Reply-To: Sarah Cook <sarah.e.cook AT SUNDERLAND.AC.UK>
Date: Tue, 28 Jun 2005 12:44:36 +0100
Subject: [NEW-MEDIA-CURATING] Fwd: SMAL Project Co-ordinator - job

Begin forwarded message:

> From: Luci Eyers <giraffe AT>
> Date: 28 June 2005 12:22:08 BST
> To: smal AT
> Subject: SMAL Project Co-ordinator - job opportunity
> (Sorry if you have already received this but we want to ensure that
> everyone has seen this job opportunity)
> [SMAL] Season of Media Arts, London
> Project Co-ordinator
> £35,000 pa. 2 days a week pro rata (£13,704)
> contract: July 2005 - April 2006 (10 months)
> This post is to assist and support the organisational process of a
> Season of Media Arts, London for March 2006. A good knowledge of
> contemporary media arts, and the autonomous art networks operating in
> London will be useful. A flexible approach is desirable because actual
> hours worked will be variable depending on the time of project
> intensity - this will average 2 days a week.
> SMAL is looking for applicants who have excellent organisational and
> communications skills, who can work autonomously, delegate, and manage
> time. An understanding of Arts administration and financial
> administration will be necessary, with additional experience of fund
> raising desirable. You will have experience in working with groups or
> working on projects with multiple participants and need to be computer
> literate and able to engage with and critique experimental software.
> Further information and a full job description can be found at
> Application procedure:
> Please submit a letter describing how you suit the job, and what
> interests you about it. Please include a current CV, two references
> and contact details.
> Closing date for applications: 1 July 2005
> Interviews will be held on 12th and 13th July (in central London
> location)
> Contact:
> coordinator AT
> SMAL is committed to equal opportunities.

------ End of Forwarded Message

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Date: 6.29.05
From: Marisa S. Olson <marisaso AT>
Subject: Fwd: ASCA Conference: Trajectories of Commitment and Complicity

This is an interesting conference series. I reported, for Rhizome, on
their last conference, Sonic Interventions. This call doesn't mention
media art specifically, but I know that there's a strong interest in
new media and network culture, there...

> Trajectories of Commitment and Complicity
> Knowledge, Politics, Cultural Production
> The Amsterdam School for Cultural Analysis (ASCA)
> invites proposals for the international workshop,
> Trajectories of Commitment and Complicity, to be
> held between 29th - 31st of March, 2006 in
> Amsterdam, the Netherlands. This interdisciplinary
> workshop will be dedicated to exploring the concepts
> of commitment and complicity as they manifest
> themselves at the intersections of knowledge,
> politics and cultural production.
> Confirmed Keynote Speakers: Prof. Timothy Brennon
> and Prof. Elleke Boehmer
> The concepts of commitment and complicity come into
> play when scholars engage with tensions between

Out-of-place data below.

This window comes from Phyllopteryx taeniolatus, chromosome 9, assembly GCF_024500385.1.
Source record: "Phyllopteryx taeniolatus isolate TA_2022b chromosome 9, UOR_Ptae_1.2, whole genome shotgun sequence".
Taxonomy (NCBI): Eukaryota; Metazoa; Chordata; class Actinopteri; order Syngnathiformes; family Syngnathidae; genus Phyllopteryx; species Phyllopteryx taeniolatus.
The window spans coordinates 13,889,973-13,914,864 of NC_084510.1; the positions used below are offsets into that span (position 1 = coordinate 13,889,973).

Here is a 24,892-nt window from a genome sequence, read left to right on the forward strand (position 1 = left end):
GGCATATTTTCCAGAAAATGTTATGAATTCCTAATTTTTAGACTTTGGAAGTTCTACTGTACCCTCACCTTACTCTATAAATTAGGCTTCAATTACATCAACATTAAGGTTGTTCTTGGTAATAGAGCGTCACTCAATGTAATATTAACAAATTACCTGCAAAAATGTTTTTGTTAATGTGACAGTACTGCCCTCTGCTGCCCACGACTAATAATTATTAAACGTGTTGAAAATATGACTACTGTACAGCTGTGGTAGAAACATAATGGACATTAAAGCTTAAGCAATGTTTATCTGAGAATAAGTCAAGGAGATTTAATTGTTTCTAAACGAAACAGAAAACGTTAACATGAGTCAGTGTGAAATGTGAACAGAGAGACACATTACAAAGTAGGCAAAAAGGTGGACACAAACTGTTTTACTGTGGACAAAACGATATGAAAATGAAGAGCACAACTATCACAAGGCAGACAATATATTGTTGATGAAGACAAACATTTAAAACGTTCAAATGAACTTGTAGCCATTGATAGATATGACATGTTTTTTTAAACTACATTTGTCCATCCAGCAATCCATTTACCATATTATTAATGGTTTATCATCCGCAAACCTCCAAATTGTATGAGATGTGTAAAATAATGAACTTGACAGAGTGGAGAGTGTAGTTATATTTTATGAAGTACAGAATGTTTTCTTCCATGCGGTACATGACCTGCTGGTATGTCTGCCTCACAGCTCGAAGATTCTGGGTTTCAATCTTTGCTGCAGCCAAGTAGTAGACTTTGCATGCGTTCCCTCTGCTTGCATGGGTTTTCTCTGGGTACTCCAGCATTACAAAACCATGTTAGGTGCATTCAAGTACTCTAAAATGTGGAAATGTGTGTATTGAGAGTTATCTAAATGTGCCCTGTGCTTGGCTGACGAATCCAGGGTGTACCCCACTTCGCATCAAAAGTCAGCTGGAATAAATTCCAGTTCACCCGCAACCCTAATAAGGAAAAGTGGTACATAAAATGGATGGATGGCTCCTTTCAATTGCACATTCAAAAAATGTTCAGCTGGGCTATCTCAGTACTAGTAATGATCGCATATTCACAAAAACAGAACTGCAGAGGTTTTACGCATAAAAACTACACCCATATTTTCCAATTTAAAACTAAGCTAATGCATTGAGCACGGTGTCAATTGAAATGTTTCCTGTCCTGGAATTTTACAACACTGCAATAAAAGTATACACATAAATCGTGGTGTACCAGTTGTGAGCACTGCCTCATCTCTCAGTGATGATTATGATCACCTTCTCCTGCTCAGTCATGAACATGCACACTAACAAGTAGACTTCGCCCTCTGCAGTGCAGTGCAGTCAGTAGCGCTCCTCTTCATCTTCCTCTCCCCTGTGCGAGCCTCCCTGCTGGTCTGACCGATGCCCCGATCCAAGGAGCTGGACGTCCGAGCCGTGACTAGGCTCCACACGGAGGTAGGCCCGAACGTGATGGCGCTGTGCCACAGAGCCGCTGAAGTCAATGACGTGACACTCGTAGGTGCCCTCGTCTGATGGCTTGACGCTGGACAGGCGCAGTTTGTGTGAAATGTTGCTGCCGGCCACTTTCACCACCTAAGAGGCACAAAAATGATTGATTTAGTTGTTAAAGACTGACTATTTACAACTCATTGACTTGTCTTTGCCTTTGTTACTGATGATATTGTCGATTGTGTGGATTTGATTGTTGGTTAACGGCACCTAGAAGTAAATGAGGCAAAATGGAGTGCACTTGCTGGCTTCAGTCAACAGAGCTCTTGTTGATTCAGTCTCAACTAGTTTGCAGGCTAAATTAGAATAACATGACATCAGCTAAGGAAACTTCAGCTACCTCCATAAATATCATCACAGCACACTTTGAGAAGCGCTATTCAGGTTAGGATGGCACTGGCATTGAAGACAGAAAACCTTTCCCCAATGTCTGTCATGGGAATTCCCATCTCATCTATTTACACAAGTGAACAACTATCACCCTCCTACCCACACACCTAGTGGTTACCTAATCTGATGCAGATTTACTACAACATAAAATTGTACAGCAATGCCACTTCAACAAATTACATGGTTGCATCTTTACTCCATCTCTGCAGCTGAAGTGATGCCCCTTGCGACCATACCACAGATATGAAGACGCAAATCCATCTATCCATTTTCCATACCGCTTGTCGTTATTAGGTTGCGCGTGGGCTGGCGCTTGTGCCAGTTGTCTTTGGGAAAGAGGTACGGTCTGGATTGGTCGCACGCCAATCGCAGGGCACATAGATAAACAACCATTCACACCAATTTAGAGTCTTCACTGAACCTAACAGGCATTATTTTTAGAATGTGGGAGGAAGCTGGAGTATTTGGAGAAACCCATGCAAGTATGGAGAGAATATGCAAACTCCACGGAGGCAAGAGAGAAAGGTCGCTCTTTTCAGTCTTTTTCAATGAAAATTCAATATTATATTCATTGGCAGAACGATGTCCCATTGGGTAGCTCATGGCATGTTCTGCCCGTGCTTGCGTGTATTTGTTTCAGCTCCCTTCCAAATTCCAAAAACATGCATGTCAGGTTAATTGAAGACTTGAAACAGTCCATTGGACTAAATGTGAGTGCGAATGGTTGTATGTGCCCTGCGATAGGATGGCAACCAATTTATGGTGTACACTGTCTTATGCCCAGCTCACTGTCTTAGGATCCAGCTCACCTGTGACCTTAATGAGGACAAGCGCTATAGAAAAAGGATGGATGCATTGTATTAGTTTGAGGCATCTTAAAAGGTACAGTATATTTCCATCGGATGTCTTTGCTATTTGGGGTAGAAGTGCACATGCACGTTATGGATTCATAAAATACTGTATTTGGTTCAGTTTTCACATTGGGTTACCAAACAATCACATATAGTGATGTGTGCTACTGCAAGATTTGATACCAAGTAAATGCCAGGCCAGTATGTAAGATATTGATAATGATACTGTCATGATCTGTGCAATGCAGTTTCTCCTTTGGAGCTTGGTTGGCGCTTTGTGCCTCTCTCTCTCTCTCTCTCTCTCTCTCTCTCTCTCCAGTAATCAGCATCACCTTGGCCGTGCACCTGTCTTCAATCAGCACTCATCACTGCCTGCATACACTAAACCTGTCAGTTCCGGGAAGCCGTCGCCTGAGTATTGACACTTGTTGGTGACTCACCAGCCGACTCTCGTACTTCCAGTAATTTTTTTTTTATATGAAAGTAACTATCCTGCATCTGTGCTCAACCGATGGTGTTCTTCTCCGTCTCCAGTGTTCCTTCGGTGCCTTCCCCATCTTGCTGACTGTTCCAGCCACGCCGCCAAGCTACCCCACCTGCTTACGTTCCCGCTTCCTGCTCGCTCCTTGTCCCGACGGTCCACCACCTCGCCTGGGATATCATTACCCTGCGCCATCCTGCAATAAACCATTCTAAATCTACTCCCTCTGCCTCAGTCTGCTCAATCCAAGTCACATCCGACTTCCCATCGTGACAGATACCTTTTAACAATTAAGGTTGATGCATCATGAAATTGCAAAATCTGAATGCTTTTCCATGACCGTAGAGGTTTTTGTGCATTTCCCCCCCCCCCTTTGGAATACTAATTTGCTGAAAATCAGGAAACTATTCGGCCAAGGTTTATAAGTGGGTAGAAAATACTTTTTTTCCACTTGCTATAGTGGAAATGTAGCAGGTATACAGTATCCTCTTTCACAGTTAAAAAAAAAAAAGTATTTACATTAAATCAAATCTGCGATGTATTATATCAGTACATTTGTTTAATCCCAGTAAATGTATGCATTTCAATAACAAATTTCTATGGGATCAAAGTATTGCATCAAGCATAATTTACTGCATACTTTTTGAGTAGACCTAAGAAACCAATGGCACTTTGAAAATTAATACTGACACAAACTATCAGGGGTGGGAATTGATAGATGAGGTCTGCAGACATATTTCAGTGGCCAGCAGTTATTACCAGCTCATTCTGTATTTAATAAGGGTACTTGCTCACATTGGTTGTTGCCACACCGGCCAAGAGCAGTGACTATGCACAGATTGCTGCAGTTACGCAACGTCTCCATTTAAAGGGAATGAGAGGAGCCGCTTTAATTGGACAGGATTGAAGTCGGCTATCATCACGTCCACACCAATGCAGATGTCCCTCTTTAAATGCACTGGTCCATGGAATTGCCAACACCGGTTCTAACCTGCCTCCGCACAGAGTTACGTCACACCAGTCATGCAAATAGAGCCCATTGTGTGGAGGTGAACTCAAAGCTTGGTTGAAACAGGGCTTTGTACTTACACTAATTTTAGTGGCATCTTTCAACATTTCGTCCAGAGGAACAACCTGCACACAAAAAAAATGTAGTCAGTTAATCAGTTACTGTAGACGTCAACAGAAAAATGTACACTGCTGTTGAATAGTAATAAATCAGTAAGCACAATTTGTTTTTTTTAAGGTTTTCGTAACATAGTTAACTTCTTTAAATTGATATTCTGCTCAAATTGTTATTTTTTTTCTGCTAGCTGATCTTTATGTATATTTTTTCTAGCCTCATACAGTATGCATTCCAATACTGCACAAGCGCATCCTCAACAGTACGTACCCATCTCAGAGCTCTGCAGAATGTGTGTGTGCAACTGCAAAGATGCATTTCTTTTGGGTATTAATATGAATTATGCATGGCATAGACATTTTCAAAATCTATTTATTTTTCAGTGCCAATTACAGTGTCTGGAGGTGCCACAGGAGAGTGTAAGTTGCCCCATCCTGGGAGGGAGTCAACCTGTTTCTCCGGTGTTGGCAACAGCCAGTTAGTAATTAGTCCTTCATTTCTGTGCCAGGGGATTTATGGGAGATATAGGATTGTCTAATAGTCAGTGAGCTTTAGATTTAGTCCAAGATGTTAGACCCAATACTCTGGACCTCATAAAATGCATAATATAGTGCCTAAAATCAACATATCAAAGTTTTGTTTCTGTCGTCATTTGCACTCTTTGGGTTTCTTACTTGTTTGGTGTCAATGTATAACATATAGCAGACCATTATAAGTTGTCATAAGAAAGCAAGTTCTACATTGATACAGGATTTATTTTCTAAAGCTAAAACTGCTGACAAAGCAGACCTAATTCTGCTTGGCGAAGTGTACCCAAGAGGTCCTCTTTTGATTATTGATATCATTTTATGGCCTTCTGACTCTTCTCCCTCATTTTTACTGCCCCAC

> knowledge, world politics and everyday life. For
> example, if one asks how knowledge and methodologies
> in the humanities can travel to make a difference in
> everyday politics and vice versa. Although the two
> concepts are widely used in colloquial language,
> their intellectual trajectories have often been
> under-illuminated. Either commitment seemed (a) good
> in itself, or the so-called disinterestedness of
> knowledge production foreclosed any kind of
> assessment of the term. Equally, the uses of
> complicity have kept the concept outside the realm
> of examination. Either complicity was used to stress
> the accommodating roles of knowledge, intellectuals
> and cultural production in relation to dominant
> power structures, or it was celebrated as an
> enabling condition for research.
> Sparked by an interest in commitment as a form of
> self-reflexive, engaged and responsible knowledge
> production, while haunted by the hidden or explicit
> complicity of the theories and concepts with which
> we work, this workshop sets out to examine both
> concepts within their situated trajectories. In
> order not to turn blind - methodologically and
> conceptually - at the very moment we use commitment
> and complicity, both concepts need to remain subject
> to critical examination. Thus, the question is not
> whether one is a committed or a complicit scholar,
> but how the twin concepts crystallize and manifest
> themselves at the intersections of knowledge,
> politics and cultural production, and how they
> travel through space and time, institutions, and
> methods of analysis.
> Uncomfortably and paradoxically, 'individuality',
> 'freedom' and 'choice' are some of the constitutive
> conditions of intellectual practices. However, the
> position of the intellectual, the commitment and/or
> complicity of the knowledge s/he produces and
> her/his actions are not merely contingent upon these
> conditions, particularly when other notions such as
> autonomy, intellectual solidarity, critical thought
> and answerability are taken into consideration.
> Opening up a space for discussion for alternative
> conceptualizations of intellectual practices while
> keeping in mind that knowledge, politics and
> cultural production are discourses of power, we wish
> to develop an understanding that both works with and
> against commitment and complicity. In doing so, we
> intend to treat these twin concepts with the same
> kind of generous scrutiny bestowed on other
> traveling concepts in the humanities.
> * We encourage contributions surrounding, but by no